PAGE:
You don’t understand how crazy that is. The normal course of it would have been that they deny it, and that’s the end.

Even if we find out that it exists and the judge orders it produced, then, there’s an appellate court that many times steps in and says, “No, it’s a trade secret,” or some privilege or something else. And, then, even if it’s ordered produced, they offer $50 million, and that document never sees the light of day.

But, he just handed it to me, and that young lawyer, he didn’t go back to his office and tell anyone. We know that because when we got to trial, we put it in evidence and the Nissan trial lawyers were shocked that we had it.

Nissan did an analysis of all the other car companies and found out that, just like them, there’s three reasons why car designs are changed in regard to safety – a large number of lawsuits about a given part, cost of defense now increases…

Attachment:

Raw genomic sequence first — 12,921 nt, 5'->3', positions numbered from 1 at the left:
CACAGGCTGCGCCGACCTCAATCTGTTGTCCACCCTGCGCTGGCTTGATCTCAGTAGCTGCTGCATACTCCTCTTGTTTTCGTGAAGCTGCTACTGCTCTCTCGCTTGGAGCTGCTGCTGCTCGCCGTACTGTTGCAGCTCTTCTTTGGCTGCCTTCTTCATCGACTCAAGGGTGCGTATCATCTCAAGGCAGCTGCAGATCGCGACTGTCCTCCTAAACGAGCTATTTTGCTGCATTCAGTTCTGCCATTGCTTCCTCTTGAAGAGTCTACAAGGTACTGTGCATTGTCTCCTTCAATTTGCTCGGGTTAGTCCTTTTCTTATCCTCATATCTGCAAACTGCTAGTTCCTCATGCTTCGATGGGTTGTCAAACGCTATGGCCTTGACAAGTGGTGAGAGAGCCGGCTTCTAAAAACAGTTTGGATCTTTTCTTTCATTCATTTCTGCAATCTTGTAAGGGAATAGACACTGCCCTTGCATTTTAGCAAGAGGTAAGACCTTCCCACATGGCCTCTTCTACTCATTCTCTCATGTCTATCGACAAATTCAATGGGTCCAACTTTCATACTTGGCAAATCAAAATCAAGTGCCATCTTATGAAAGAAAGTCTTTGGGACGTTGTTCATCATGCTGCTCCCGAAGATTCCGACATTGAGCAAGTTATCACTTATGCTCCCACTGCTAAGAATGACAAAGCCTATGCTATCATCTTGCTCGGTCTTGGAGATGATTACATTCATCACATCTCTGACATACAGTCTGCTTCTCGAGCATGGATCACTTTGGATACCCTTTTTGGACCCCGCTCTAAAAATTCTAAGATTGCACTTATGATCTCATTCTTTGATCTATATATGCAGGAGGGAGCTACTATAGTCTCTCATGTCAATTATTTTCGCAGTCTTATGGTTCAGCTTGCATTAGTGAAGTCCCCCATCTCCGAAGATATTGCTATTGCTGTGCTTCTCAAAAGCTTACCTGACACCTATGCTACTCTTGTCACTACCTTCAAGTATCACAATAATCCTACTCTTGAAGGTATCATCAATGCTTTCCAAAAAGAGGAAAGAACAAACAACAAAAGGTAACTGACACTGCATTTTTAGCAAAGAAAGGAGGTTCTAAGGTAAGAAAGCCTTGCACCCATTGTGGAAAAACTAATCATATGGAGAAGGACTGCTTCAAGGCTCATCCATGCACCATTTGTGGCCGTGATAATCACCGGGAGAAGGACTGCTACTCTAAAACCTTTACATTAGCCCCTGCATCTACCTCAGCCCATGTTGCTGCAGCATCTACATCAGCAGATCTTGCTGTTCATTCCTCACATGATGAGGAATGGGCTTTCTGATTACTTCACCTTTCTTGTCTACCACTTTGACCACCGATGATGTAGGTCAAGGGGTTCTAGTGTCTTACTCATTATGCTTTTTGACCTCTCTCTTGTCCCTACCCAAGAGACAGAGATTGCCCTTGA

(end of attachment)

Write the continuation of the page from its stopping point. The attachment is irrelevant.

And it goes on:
It’s all about the math. What costs more? Fixing a defect or paying the victims? The cost of defense, if there’s so many lawsuits, and that’s what happened in the rollover, can be high enough that they have to change the design.

Two, it’s found defective by a jury, and the verdict was publicized. Without that, there’s no financial bottom line effect because the publicity can affect sales.

Or, three, there’s a high settlement cost for big verdicts. So, that’s why they change designs.

There’s more on that document that’s very interesting. But, anyway, now you know the math of how they decide whether to change designs. You know why people don’t burn alive from post-collision fuel-fed fires anymore, why sport utility vehicles don’t roll over just from the steering input on a flat-level, dry road.

That can’t happen anymore because of Supreme Court decisions starting in 2003.

So, I want you to imagine General Motors making a billion dollars in profit every month, a billion dollars in profit (not revenue) every month.

And, I want you to think about the testimony in the McGee case. The best fix for that problem cost $30. It cost them $200,000 on average per lawsuit. That adds up to $2.20 per car. That’s all it’s worth to them. Hopefully, our lawsuit changed that math. It did. Ours and others, and that’s why they fixed the problem.

It’s almost a billion dollars that they saved by not fixing that problem.